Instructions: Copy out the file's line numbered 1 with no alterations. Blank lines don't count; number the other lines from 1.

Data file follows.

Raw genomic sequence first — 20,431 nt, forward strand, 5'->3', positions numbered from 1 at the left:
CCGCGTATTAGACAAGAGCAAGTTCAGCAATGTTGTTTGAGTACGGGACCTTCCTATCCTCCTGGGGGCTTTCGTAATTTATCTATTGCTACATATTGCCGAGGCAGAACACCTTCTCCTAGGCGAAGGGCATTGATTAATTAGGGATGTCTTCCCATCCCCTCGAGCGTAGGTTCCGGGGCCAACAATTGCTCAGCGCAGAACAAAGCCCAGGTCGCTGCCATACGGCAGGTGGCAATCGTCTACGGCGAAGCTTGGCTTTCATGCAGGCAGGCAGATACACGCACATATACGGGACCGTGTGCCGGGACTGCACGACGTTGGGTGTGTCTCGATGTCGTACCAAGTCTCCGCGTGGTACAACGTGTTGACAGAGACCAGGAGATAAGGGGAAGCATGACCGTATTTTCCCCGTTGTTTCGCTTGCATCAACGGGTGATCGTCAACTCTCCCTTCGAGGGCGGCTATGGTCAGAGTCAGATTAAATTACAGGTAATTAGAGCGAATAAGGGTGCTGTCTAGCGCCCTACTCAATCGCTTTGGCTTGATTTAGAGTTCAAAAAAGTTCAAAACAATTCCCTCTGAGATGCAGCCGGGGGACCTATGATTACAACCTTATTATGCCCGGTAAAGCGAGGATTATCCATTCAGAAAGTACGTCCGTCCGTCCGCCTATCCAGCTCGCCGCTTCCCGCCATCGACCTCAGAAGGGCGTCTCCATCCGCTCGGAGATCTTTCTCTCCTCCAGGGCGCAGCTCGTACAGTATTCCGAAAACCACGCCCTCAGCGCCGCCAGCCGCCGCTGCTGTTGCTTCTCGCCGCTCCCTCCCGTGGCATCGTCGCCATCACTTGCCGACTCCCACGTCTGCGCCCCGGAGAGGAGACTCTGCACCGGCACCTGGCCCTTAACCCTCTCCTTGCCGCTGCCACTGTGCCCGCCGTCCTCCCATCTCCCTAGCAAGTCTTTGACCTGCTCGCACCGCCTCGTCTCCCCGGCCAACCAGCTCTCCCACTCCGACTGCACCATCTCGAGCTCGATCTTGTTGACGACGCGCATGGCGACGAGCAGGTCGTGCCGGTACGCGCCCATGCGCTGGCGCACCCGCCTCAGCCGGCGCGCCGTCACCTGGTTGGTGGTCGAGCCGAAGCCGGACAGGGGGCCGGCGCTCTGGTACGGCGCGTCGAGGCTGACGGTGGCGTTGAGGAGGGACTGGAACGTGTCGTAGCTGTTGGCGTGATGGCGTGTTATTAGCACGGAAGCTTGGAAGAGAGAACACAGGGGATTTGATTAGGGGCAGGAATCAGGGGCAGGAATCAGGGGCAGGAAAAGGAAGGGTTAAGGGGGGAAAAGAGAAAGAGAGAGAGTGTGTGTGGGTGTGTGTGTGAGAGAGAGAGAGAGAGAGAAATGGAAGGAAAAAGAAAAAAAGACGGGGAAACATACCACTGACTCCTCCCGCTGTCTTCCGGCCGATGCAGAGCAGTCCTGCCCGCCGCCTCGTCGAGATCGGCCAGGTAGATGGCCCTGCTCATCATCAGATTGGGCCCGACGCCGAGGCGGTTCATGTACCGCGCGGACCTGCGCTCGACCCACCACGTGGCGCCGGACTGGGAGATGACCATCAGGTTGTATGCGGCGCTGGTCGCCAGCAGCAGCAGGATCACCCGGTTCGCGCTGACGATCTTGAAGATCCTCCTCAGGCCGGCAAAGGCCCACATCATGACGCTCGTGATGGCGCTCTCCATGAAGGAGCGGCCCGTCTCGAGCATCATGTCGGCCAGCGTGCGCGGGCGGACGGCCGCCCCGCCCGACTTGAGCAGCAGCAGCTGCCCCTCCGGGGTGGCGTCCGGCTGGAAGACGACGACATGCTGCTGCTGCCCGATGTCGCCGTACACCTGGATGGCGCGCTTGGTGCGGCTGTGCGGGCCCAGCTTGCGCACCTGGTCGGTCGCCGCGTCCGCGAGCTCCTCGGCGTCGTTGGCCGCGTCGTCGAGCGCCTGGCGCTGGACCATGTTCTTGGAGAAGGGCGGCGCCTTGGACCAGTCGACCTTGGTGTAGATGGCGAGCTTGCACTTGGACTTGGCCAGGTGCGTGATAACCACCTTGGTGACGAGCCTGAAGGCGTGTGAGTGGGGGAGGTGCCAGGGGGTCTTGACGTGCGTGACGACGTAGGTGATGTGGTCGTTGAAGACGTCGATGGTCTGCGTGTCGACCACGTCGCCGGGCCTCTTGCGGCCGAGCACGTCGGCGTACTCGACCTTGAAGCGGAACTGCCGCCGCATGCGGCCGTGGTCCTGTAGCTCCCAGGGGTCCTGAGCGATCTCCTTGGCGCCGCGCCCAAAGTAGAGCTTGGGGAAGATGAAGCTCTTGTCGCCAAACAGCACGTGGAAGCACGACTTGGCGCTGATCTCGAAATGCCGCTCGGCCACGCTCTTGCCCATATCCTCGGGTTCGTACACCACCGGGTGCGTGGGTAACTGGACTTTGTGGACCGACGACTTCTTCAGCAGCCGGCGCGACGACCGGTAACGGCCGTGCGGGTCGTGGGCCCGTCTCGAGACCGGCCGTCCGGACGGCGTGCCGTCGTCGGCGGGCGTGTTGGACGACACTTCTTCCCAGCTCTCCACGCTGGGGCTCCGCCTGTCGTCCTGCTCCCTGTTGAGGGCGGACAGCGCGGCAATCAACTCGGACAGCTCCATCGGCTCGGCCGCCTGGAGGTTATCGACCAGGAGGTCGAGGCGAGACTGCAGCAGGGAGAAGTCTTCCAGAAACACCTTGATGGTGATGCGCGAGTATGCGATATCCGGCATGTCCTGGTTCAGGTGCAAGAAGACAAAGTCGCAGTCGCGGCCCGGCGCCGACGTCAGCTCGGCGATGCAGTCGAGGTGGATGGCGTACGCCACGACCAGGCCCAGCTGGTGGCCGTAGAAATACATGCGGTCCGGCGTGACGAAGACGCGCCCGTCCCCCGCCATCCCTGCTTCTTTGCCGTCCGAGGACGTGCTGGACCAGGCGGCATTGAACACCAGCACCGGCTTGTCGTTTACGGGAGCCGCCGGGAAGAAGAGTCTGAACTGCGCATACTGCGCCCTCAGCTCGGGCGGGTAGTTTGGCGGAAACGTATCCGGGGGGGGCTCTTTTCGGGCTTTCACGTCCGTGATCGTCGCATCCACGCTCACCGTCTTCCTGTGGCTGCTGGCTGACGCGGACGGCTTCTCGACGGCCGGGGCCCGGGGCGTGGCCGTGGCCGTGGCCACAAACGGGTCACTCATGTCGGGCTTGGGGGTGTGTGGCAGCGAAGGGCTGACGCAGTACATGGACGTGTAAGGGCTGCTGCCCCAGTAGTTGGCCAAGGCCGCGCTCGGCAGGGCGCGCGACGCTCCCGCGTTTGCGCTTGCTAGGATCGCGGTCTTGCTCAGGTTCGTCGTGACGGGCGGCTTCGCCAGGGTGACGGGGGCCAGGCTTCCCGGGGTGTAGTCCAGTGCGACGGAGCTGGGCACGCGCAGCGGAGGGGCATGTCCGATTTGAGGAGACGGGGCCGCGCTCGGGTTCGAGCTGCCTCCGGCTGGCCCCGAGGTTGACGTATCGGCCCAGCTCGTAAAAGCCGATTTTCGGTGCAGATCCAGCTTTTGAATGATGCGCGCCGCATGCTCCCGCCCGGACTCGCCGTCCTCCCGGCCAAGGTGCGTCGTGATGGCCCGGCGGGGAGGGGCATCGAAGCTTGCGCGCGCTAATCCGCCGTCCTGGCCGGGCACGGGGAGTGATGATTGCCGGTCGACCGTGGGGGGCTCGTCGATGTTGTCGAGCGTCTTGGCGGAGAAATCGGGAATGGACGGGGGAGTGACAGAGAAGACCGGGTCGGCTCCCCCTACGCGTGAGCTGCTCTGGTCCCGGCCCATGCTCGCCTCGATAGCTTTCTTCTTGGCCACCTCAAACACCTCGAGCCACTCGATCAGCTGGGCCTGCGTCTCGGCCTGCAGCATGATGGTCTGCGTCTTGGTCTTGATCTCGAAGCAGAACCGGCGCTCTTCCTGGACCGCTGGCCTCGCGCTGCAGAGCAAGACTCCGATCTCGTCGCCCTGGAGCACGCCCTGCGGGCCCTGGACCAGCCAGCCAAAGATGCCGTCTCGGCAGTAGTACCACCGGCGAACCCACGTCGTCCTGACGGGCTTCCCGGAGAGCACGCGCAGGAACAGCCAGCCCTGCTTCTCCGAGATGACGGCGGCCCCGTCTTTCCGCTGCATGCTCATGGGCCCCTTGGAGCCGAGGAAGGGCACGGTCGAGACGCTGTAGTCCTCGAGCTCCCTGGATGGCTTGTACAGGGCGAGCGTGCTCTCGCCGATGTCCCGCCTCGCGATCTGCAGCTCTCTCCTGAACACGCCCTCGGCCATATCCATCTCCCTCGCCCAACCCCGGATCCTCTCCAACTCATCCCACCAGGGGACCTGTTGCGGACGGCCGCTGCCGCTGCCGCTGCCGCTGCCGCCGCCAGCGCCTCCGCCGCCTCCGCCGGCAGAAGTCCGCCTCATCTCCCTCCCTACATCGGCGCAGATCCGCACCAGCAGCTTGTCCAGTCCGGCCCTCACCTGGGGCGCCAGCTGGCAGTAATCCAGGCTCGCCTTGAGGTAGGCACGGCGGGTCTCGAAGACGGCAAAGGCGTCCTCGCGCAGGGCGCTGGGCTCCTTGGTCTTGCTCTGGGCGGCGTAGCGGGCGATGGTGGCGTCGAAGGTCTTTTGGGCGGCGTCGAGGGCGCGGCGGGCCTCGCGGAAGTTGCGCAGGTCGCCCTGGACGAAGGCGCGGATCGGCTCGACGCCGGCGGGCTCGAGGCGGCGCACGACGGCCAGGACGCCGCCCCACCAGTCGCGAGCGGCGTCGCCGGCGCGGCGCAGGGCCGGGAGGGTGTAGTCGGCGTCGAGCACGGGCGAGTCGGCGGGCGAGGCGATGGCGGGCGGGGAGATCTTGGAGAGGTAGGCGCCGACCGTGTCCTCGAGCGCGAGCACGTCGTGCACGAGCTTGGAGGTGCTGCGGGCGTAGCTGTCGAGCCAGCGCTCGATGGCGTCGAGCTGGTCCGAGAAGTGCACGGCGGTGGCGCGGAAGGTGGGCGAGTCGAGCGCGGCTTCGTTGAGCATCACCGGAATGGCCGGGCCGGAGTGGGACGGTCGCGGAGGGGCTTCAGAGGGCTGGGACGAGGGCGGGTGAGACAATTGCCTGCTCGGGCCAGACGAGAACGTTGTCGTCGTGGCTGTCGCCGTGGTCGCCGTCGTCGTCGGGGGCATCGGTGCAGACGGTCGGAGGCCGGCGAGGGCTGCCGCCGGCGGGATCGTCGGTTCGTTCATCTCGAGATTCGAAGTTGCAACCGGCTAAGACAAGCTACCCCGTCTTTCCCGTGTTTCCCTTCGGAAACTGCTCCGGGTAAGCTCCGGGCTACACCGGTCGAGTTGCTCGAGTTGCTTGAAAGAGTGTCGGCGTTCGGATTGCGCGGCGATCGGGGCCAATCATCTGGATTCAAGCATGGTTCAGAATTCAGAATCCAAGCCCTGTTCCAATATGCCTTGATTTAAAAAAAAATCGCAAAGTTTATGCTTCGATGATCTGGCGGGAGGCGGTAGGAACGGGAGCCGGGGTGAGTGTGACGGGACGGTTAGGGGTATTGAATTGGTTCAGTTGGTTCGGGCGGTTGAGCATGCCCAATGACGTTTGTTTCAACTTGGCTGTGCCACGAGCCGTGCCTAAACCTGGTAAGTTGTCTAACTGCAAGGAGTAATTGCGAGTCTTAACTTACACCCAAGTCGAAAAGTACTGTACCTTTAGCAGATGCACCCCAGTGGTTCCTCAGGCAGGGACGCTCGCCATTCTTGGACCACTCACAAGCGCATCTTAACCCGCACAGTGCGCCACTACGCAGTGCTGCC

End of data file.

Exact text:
Raw genomic sequence first — 20,431 nt, forward strand, 5'->3', positions numbered from 1 at the left: